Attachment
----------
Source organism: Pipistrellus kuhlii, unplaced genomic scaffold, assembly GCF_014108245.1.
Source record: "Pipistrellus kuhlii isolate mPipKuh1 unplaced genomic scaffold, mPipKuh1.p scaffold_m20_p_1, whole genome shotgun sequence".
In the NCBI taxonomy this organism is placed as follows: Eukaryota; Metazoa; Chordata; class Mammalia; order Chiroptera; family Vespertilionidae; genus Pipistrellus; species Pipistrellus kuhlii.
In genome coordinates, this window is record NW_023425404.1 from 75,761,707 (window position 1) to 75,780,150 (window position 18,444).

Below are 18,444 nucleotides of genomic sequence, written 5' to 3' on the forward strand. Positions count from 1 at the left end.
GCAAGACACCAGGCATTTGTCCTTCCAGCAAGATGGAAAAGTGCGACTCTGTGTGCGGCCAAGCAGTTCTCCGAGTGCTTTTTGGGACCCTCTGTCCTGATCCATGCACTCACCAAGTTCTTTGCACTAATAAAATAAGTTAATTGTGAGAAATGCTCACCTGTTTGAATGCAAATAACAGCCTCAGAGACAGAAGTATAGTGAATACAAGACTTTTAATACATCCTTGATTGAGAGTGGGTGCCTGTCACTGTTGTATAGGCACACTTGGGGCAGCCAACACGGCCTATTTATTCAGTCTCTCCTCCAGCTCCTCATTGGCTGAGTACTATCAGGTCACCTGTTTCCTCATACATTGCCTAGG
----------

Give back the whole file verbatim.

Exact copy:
Source organism: Pipistrellus kuhlii, unplaced genomic scaffold, assembly GCF_014108245.1.
Source record: "Pipistrellus kuhlii isolate mPipKuh1 unplaced genomic scaffold, mPipKuh1.p scaffold_m20_p_1, whole genome shotgun sequence".
In the NCBI taxonomy this organism is placed as follows: Eukaryota; Metazoa; Chordata; class Mammalia; order Chiroptera; family Vespertilionidae; genus Pipistrellus; species Pipistrellus kuhlii.
In genome coordinates, this window is record NW_023425404.1 from 75,761,707 (window position 1) to 75,780,150 (window position 18,444).

Below are 18,444 nucleotides of genomic sequence, written 5' to 3' on the forward strand. Positions count from 1 at the left end.
GCAAGACACCAGGCATTTGTCCTTCCAGCAAGATGGAAAAGTGCGACTCTGTGTGCGGCCAAGCAGTTCTCCGAGTGCTTTTTGGGACCCTCTGTCCTGATCCATGCACTCACCAAGTTCTTTGCACTAATAAAATAAGTTAATTGTGAGAAATGCTCACCTGTTTGAATGCAAATAACAGCCTCAGAGACAGAAGTATAGTGAATACAAGACTTTTAATACATCCTTGATTGAGAGTGGGTGCCTGTCACTGTTGTATAGGCACACTTGGGGCAGCCAACACGGCCTATTTATTCAGTCTCTCCTCCAGCTCCTCATTGGCTGAGTACTATCAGGTCACCTGTTTCCTCATACATTGCCTAGG